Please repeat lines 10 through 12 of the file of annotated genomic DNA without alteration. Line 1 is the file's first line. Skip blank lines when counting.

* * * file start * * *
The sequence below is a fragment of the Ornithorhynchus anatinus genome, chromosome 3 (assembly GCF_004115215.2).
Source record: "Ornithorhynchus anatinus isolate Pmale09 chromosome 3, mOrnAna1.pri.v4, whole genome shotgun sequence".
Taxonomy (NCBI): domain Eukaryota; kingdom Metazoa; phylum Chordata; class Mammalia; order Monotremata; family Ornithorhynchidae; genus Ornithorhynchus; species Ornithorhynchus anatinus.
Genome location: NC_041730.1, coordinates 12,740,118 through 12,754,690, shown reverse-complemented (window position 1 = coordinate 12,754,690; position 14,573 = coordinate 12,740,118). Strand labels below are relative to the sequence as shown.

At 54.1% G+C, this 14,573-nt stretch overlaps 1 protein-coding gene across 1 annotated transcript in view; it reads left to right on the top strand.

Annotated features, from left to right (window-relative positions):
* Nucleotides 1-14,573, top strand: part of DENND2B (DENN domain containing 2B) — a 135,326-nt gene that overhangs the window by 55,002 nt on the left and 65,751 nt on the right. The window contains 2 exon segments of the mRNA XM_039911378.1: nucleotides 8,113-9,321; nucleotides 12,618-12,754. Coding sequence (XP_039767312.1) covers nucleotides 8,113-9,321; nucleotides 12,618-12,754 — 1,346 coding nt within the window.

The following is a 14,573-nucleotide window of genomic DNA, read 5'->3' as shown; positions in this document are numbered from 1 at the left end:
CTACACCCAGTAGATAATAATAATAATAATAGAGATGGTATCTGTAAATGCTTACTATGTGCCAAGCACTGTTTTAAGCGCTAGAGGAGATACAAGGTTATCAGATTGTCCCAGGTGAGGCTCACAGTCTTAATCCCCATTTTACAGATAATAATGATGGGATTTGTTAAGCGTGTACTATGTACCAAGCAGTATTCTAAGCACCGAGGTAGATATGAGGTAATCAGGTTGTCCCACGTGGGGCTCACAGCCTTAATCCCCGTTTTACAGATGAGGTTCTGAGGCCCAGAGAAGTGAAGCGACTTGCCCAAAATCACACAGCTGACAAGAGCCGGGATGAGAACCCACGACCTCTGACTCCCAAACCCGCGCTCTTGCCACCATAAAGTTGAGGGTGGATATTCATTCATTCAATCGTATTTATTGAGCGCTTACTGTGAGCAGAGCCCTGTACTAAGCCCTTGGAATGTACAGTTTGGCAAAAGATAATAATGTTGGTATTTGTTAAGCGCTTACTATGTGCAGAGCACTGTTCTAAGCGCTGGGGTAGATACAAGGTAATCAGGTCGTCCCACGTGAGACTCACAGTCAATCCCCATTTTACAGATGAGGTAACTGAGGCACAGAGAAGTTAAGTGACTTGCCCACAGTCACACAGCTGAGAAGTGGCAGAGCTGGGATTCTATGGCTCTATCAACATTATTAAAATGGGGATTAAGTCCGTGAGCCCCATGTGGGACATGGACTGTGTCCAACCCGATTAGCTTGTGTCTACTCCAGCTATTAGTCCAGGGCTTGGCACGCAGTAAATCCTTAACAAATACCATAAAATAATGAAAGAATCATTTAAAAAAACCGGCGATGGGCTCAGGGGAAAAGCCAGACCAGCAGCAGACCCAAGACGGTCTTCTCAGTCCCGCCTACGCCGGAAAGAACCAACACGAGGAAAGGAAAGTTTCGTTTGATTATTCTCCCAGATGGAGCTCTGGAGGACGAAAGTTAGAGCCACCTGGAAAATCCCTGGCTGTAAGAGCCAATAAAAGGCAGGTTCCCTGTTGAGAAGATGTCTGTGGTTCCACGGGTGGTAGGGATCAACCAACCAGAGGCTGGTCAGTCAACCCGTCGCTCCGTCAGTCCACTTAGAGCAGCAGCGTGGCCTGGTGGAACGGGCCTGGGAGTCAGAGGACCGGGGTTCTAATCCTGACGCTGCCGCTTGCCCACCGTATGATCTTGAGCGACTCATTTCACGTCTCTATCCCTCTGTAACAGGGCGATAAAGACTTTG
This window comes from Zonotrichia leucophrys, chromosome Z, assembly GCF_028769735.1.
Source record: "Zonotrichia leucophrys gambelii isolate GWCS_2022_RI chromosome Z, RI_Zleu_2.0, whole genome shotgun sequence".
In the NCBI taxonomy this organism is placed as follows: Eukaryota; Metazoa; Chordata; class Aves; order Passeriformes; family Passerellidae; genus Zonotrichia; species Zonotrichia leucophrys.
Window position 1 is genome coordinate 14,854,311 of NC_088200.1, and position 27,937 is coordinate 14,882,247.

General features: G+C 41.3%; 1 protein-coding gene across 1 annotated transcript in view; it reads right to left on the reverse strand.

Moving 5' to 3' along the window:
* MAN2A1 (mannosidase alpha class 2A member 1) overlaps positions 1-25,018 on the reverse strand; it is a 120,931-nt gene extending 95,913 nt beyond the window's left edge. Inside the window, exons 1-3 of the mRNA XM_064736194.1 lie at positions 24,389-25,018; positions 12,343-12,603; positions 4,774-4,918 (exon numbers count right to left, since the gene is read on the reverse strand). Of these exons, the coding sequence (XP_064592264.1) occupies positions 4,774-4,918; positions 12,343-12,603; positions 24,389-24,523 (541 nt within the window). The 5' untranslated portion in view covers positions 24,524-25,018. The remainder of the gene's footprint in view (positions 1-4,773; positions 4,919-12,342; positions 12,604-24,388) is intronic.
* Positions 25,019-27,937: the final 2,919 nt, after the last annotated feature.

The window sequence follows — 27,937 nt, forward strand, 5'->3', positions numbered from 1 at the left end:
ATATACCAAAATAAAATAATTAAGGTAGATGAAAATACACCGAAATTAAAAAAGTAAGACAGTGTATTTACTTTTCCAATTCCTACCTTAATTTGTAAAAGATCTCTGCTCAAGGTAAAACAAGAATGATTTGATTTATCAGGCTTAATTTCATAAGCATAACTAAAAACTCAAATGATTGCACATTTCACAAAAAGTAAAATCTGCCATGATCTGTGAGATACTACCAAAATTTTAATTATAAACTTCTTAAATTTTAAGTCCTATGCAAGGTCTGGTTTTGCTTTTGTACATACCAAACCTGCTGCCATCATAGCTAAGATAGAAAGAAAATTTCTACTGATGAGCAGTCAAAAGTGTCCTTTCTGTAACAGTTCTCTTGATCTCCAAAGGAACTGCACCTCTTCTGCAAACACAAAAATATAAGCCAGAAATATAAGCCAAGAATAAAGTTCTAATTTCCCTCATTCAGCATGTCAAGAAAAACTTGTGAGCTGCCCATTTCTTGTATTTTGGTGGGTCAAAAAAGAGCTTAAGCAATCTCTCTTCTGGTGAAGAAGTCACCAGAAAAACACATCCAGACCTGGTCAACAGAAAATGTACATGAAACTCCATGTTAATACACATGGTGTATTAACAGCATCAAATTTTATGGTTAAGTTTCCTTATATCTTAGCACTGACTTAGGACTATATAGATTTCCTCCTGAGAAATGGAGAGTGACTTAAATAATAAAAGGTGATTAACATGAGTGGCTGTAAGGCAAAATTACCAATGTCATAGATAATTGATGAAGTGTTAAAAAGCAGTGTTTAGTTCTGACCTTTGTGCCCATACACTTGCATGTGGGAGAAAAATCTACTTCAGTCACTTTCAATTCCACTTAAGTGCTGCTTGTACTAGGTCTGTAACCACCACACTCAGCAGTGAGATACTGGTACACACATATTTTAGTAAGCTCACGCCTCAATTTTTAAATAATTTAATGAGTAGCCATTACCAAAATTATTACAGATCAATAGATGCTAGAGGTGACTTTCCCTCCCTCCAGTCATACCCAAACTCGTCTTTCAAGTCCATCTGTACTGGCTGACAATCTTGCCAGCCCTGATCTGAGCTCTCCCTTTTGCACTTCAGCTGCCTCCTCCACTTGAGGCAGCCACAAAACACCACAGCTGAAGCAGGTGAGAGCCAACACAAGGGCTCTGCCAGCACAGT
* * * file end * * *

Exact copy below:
This window comes from Zonotrichia leucophrys, chromosome Z, assembly GCF_028769735.1.
Source record: "Zonotrichia leucophrys gambelii isolate GWCS_2022_RI chromosome Z, RI_Zleu_2.0, whole genome shotgun sequence".
In the NCBI taxonomy this organism is placed as follows: Eukaryota; Metazoa; Chordata; class Aves; order Passeriformes; family Passerellidae; genus Zonotrichia; species Zonotrichia leucophrys.